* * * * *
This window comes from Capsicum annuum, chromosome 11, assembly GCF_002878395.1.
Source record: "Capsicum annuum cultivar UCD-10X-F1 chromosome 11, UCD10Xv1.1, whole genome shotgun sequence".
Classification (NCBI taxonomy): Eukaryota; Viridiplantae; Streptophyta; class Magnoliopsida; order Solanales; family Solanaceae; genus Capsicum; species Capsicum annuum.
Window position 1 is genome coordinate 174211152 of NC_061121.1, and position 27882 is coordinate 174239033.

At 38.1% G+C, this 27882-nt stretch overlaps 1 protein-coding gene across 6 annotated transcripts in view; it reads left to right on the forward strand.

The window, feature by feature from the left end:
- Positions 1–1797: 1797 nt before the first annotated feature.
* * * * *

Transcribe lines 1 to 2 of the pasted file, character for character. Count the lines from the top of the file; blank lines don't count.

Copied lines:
This window comes from Capsicum annuum, chromosome 11, assembly GCF_002878395.1.
Source record: "Capsicum annuum cultivar UCD-10X-F1 chromosome 11, UCD10Xv1.1, whole genome shotgun sequence".